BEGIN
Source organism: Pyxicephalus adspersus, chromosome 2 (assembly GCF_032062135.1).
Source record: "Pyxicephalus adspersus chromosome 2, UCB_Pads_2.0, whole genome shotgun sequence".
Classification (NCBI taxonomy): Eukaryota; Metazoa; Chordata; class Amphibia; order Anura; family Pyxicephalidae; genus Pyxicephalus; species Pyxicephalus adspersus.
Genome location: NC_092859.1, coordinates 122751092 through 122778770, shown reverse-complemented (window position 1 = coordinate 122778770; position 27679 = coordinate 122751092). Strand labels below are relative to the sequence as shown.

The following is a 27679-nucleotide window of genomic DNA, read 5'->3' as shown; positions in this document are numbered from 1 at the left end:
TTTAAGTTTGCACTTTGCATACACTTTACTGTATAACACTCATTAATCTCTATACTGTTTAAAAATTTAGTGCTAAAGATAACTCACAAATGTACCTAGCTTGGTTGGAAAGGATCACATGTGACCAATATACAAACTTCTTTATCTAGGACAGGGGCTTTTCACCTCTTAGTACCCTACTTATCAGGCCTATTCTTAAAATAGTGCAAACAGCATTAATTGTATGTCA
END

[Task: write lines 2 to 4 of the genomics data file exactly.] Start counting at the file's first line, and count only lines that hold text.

Source record: "Pyxicephalus adspersus chromosome 2, UCB_Pads_2.0, whole genome shotgun sequence".
Classification (NCBI taxonomy): Eukaryota; Metazoa; Chordata; class Amphibia; order Anura; family Pyxicephalidae; genus Pyxicephalus; species Pyxicephalus adspersus.
Genome location: NC_092859.1, coordinates 122751092 through 122778770, shown reverse-complemented (window position 1 = coordinate 122778770; position 27679 = coordinate 122751092). Strand labels below are relative to the sequence as shown.